Star-Bulletin Primary Election Guide 2004


Mayor’s race tops
primary ticket

Bainum, Hannemann and Fasi
each hope to win the seat outright

» Candidates for mayor
» Past shapes present in mayoral race

The race for Honolulu mayor heads the list of big contests for the 2004 primary election, to be held Sept. 18.

The mayor's race, featuring former City Councilmen Duke Bainum and Mufi Hannemann and former Mayor Frank Fasi, could be wrapped up this month if one of the candidates gets more than 50 percent of the vote. If no candidate gets 50 percent, the top two candidates go on to fight it out in the Nov. 2 general election.

First-term Big Island Mayor Harry Kim has the only other mayor's race in the state. Kim faces a primary fight against four challengers: Roger Christie, Joe Fernandez, Kelly Greenwell and Dominic Yagong.

On a federal level, the contested primary elections put challengers in the difficult position of battling each other to get to a general election fight against a well-known Democratic incumbent.

For instance, four Republicans -- Cam Cavasso, James DeLuze, Jay Friedheim and Rich Payne -- are challenging Sen. Daniel K. Inouye, who has been in Washington since statehood and regularly wins re-election with 70 percent or more of the vote.

Political signs compete for attention at the intersection of Kahualii Street and Kamehameha Highway in Waipahu.

In the race for the rural Oahu and neighbor island 2nd Congressional District, Democratic freshman incumbent Rep. Ed Case is expected to face the winner of a four-way primary GOP contest between City Councilman Mike Gabbard, Dr. Inam Rahman, Miles Shiratori and Jonathan Treat.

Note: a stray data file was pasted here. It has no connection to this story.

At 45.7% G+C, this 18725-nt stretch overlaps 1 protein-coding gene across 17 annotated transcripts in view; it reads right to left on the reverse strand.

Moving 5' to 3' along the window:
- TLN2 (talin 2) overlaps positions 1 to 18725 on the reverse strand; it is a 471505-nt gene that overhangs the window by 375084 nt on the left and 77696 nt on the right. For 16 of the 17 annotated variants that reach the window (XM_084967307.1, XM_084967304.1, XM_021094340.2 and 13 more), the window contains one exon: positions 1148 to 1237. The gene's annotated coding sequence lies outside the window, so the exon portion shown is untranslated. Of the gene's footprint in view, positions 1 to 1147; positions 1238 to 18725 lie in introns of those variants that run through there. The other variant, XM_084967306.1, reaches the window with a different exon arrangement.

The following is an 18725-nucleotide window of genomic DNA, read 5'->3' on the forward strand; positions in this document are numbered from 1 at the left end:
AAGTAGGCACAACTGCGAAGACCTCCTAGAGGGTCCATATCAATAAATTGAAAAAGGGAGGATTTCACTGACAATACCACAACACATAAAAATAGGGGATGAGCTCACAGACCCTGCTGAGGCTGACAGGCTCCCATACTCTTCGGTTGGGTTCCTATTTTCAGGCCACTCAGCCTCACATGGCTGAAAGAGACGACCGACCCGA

Two of the more heated races are for state Senate seats, as incumbent Democrats Sen. Cal Kawamoto (Waipahu) and Melodie Aduja (Kahuku-Kaneohe) face, respectively, challengers Clarence Nishihara, a retired educator, and Clayton Hee, a former state legislator and Office of Hawaiian Affairs trustee.

The Aduja-Hee race is being closely watched by Senate leaders because Senate President Robert Bunda, who is running unopposed, is strongly backing Aduja. In return, Aduja is expected to support Bunda when the Senate organizes after the November general election.

After the primary, local politics will heat up considerably as Democratic and Republican legislative candidates press their campaigns for control of the Legislature.

Mayoral candidates Frank Fasi, Duke Bainum and Mufi Hannemann greeted one another before facing off at the Japanese Chamber of Commerce forum Aug. 3.

Republican Gov. Linda Lingle has made gaining a majority in the state House her top political objective of 2004. The state GOP is backing Lingle in that effort with a series of 15 Oahu rallies to support candidates, and is also promising to help with advertising and direct-mail help for all the GOP candidates.

On the Democratic side, House Speaker Calvin Say has organized a political action committee devoted to preserving the Democratic majority in the House and has raised more than $200,000 to support Democrats in the general election contests.